Richmond Island marina proposal raises wildlife habitat, recreation access issues

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      Ducks called widgeons paddled on the calm waters, going “kwik, kwik” like little squeaky toys. Joining them were larger Canadian geese, while various birds circled above on a sunny Saturday morning.

      Standing at the south end of Vancouver’s Bentley Street at the banks of the North Arm of the Fraser River west of the Arthur Laing Bridge, biologist Otto Langer basked in the peaceful, natural images of Richmond Slough.

      The former habitat manager for Fisheries and Oceans Canada knows that from April to July, the place will be teeming with anywhere from 25 to 50 different fish species, including young salmon coming from upriver before heading out to sea.

      However, Langer is also aware that this bird and fish habitat may soon be filled by something else.

      The slough lies between Vancouver and Richmond Island, a property owned by the federal Port Metro Vancouver that is being eyed by Bastion Development and its partner, the Musqueam Indian Band, for a marina.

      “The proposal by Bastion in cooperation with the Musqueam Indian Band is to dredge out the whole slough, make it deeper and fill it up with a marina, and then on the island put all sorts of boat storage,” Langer told the Georgia Straight.

      That could mean a loss of valuable wildlife habitat, according to the biologist.

      Although Richmond Island falls under the jurisdiction of the City of Richmond, the island is physically joined to the City of Vancouver by a causeway that’s closed to public access by a huge gate. This causeway creates a blind slough that is ideal for a marina because it is protected from flooding currents and debris like logs coming down the river, Langer noted.

      But with this kind of slough, sediment buildup is quicker, and, according to Langer, it has to be dredged continuously if a marina is put there.

      Bastion’s Matthew Cote, who is in charge of the marina project, declined to provide details of the proposal.

      “It’s something which we think would be quite popular and [a] kind of interesting development for that area, which is mostly industrial,” Cote told the Straight in a phone interview.

      According to Langer, the marina will berth about 200 boats, and the land sheds will store about the same number. The facility will also feature a hoist for getting boats in and out of the water.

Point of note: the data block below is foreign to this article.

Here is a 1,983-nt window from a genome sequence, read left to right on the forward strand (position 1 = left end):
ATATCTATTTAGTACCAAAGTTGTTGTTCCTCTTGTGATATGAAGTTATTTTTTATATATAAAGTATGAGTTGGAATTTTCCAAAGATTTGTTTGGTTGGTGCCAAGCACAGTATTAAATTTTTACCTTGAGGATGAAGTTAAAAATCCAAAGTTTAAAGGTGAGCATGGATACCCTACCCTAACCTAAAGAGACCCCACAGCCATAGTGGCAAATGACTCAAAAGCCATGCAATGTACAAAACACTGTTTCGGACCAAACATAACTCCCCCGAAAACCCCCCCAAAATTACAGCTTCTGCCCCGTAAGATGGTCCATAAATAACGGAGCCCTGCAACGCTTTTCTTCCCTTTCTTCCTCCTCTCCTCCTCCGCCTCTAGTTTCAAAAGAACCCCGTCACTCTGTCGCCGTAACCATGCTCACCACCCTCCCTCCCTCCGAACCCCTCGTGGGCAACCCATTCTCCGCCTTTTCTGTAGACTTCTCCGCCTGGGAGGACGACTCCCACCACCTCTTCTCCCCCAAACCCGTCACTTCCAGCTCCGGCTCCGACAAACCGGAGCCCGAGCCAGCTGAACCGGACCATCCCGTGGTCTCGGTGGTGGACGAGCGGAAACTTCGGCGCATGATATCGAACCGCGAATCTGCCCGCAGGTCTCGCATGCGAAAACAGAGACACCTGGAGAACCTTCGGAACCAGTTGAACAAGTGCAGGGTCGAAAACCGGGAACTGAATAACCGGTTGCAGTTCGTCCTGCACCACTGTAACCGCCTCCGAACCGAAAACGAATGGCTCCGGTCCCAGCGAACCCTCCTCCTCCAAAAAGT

Port Metro Vancouver spokesperson Barbara Joy-Kinsella confirmed that the federal corporation has received a lease application for a marina at Richmond Island.

      “It’s in the process of being considered right now,” Joy-Kinsella told the Straight in a phone interview. “We’re going to work with everybody involved to make sure that we get all the information.”

      Port Metro Vancouver has the authority to approve developments within its jurisdiction.

      The proposal has started to make a stir in Vancouver’s Marpole neighbourhood. According to Claudia Laroye, executive director of the local business improvement association, residents also want access to Richmond Island for recreational purposes such as picnicking, walking, and biking.

      “There are many people in the community who very much like that [marina] idea and have been thinking about that for some time,” Laroye told the Straight in a phone interview. “It [island] is currently not being used in any substantial way apart from storage of construction vehicles.”

      Based on information gathered by Fraser River historian Terry Slack, the proponents of the marina project plan to dredge about 70,000 cubic metres of sediments from the slough. According to Slack, this will significantly alter the balance of nature in the area.

      Langer, who is also a former marine conservation director for the David Suzuki Foundation, hopes a win-win situation can be considered by Port Metro Vancouver, like allowing a smaller marina, with the other half of the area devoted to fish and bird habitat. He also endorses the call by Marpole residents for them and other citizens to share the island with boat owners.

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      3 Comments

      Martin Dunphy

      Feb 24, 2011 at 12:00am

      Stephen Rees:

      Thank you very much.

      6 11Rating: -5

      Tom Edmison

      Feb 27, 2011 at 11:03am

      Words no matter how eloquent and technically correct are always trumped by a good picture, hence a picture is worth a thousand words, they serve well to compliment the picture not to come first or not at all.

      Sorry word smiths thats the way it is, frustrating for some.

      7 5Rating: +2